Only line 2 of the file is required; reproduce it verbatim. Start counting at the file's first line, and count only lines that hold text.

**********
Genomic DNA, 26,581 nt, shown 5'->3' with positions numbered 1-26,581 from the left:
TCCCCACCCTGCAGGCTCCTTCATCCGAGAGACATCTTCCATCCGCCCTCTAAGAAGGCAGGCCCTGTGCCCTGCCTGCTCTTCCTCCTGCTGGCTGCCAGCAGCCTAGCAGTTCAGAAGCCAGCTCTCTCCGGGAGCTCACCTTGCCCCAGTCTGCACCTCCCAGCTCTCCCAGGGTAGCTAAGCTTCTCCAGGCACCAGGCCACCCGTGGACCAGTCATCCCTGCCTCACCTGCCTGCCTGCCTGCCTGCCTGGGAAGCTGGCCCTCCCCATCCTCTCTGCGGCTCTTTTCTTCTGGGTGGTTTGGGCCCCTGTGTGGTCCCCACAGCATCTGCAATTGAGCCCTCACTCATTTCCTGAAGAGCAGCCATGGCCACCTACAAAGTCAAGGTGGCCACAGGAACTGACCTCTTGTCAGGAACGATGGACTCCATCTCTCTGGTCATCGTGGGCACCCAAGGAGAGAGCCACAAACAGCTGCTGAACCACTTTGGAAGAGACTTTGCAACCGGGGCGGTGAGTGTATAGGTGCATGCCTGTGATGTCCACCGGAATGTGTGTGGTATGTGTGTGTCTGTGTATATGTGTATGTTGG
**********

TCCCCACCCTGCAGGCTCCTTCATCCGAGAGACATCTTCCATCCGCCCTCTAAGAAGGCAGGCCCTGTGCCCTGCCTGCTCTTCCTCCTGCTGGCTGCCAGCAGCCTAGCAGTTCAGAAGCCAGCTCTCTCCGGGAGCTCACCTTGCCCCAGTCTGCACCTCCCAGCTCTCCCAGGGTAGCTAAGCTTCTCCAGGCACCAGGCCACCCGTGGACCAGTCATCCCTGCCTCACCTGCCTGCCTGCCTGCCTGCCTGGGAAGCTGGCCCTCCCCATCCTCTCTGCGGCTCTTTTCTTCTGGGTGGTTTGGGCCCCTGTGTGGTCCCCACAGCATCTGCAATTGAGCCCTCACTCATTTCCTGAAGAGCAGCCATGGCCACCTACAAAGTCAAGGTGGCCACAGGAACTGACCTCTTGTCAGGAACGATGGACTCCATCTCTCTGGTCATCGTGGGCACCCAAGGAGAGAGCCACAAACAGCTGCTGAACCACTTTGGAAGAGACTTTGCAACCGGGGCGGTGAGTGTATAGGTGCATGCCTGTGATGTCCACCGGAATGTGTGTGGTATGTGTGTGTCTGTGTATATGTGTATGTTGG